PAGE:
Well, the fact that there’s anything at all at the movies, that’s big news in New York City, where the cinemas have been dark, along with most other out-of-the-apartment entertainment options, since COVID-19 tightened its grip last March.
But with the multiplexes (and the few remaining single screens) finally allowed to reopen this weekend, there’s another question that might as well be plastered on the big marquee:
Are moviegoers ready to go again?
All this needs to be hedged, of course. Not all the theaters are back. A couple of shaky independents didn’t survive the virus. Some chains are still playing wait-and-see. And no theaters will be packed this weekend. As the doors swing open, you’re guaranteed to have plenty of room to rest your bathtub-sized buttery popcorn on the seat beside you. Capacity is strictly limited to 25% — and never more than 50 people per screen.
It’s been a long year for Paul Dergarabedian, but he said he’s finally seeing good reason for hope, and New York is a big part of it. As senior media analyst for the media measurement and analytics company Comscore
Dergarabedian follows the movie industry like a hawk, poring over marketing budgets, per-screen performances and box-office reports, and looking for trends in all of them.
“I’m optimistic,” he said. “We could be in a much worse position if New York were not reopening. The biggest movie markets have to reopen before the industry can get back on track.”
There are two key pieces to a post-COVID recovery, according to the analyst. “The movie industry needs the availability of theaters, and the top studios need to be emboldened and confident enough to put brand new, big, expensive movies in them. But with the second-biggest movie market — second only to Los Angeles — opening now, that’s a big deal. We may not see an overnight return to glory. But it’s a very important step.”
After a year of falling in fresh love with video streaming, the studios do seem to be putting their toes back into the theaters. There’s a big Disney
film, “Raya and the Last Dragon,” opening in theaters this weekend. “I’ll be looking closely at those numbers,” Dergarabedian said. And the animated reboot of cat-and-mouse favorite “Tom and Jerry” hit theaters in Chicago, Phoenix, Houston and elsewhere a week ago and did far better than anyone had predicted, even though it was also available on streaming.
“Now, we’ll have the horsepower of New York City,” Dergarabedian said.
Clearly, the studios aren’t all in yet.
“Coming 2 America,” Eddie Murphy and Arsenio Hall’s sequel to their 1988 immigrant blockbuster, was originally supposed to be released in theaters by Paramount Pictures. But because of the lockdowns, Paramount sold distribution rights to Amazon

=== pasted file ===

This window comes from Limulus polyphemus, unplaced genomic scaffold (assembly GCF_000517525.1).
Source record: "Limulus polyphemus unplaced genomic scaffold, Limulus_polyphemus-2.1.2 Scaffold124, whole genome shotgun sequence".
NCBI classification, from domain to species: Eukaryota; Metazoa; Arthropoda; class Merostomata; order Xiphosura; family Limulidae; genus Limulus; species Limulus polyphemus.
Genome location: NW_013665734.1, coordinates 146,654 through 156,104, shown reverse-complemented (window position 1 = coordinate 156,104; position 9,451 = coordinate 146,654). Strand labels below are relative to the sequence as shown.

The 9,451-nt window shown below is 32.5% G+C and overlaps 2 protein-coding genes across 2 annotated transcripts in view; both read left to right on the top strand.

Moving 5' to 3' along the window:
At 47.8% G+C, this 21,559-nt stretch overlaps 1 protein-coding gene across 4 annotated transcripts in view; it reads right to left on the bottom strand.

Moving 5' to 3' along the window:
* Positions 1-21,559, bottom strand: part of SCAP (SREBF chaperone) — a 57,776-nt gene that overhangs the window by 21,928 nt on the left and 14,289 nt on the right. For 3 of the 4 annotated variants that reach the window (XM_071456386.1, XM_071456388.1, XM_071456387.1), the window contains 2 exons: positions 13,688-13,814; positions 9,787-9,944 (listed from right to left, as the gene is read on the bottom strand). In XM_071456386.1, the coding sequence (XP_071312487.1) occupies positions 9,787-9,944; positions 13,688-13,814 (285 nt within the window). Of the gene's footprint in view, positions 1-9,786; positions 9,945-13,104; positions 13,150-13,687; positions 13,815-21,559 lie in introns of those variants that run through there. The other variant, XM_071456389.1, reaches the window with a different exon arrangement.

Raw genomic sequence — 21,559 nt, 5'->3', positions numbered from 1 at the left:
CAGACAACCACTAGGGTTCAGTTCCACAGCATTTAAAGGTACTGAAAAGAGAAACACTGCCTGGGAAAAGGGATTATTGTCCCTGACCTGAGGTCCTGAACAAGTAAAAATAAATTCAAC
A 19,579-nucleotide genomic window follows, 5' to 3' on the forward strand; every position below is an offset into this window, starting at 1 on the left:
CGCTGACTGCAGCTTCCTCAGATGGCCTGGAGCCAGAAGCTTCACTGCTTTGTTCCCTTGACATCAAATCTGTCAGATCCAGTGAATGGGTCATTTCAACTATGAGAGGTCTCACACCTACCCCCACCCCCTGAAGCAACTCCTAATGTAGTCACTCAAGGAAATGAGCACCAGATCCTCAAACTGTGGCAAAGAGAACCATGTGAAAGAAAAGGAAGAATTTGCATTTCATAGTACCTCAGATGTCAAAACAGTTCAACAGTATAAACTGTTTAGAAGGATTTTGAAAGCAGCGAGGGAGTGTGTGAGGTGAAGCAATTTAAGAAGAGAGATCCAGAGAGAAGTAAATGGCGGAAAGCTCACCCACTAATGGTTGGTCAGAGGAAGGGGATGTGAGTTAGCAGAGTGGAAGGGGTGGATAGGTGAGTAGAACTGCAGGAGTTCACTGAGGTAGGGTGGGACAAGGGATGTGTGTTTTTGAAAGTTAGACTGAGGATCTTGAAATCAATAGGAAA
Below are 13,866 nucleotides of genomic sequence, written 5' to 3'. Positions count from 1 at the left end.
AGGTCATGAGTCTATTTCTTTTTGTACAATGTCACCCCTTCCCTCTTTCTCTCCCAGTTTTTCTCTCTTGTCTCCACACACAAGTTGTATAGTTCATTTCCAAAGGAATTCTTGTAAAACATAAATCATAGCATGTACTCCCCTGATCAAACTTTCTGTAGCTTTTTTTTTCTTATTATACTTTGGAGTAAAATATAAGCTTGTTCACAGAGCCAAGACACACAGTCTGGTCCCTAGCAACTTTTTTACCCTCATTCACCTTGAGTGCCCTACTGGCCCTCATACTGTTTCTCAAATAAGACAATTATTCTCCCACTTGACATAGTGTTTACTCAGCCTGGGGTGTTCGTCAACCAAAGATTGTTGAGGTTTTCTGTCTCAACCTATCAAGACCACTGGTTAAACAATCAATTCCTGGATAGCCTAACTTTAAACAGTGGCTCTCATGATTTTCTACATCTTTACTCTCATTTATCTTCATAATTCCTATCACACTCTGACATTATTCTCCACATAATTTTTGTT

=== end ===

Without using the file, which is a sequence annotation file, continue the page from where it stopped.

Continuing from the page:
Studios, whose marketing executives orchestrated a massive digital release on Thursday.
The film is getting middling reviews. So who knows what kind of business it might have done in a theater-only release. But it’s a beloved comedy franchise that fans have gone without for 34 years, and (New York alert) it’s partly set in Queens. File that under “missed opportunity.”
But some kind of corner is seemingly being turned. The percentage of American theaters that are open jumped from 38 two weeks to 42 a week ago, according to Comscore’s count. With New York included, it could be 45, edging toward 50, after this weekend. The 63 theaters in the five boroughs account for only 3% of the screens in America. But the larger New York metro market pushes that to 7.4%, and New York has an even more important role: As a media center, a culture magnet and a finance hub, it is irreplaceable as a creator of movie buzz.
“The ability to sit on the couch and push a button is really appealing,” Dergarabedian said, “but it is not the only experience we want to have in terms of entertainment. It’s all freedom of choice. Even when movies are available at home and simultaneously in theaters, people are still going to the theaters in bigger numbers than we thought they might.”
Theaters, he said, won’t be killed by home streaming any more than restaurants will perish because of Seamless, Chow Now, Uber
Eats and the other food-delivery apps. Eating at home isn’t the same as going out to dinner any more than Netflix
is the same as Saturday night at the movies.
“That movie theater is a carefully curated, special experience,” Dergarabedian said. “There is nothing else like it. Part of what makes a movie theater so cool — that it’s communal, that it’s immersive — doesn’t work in a pandemic.” But as the pandemic passes, “movie theater will return to glory and learn to live with the streaming options. It’s a different world now. But movies theaters will still be part of it.”’
Ellis Henican is an author based in New York City and a former newspaper columnist.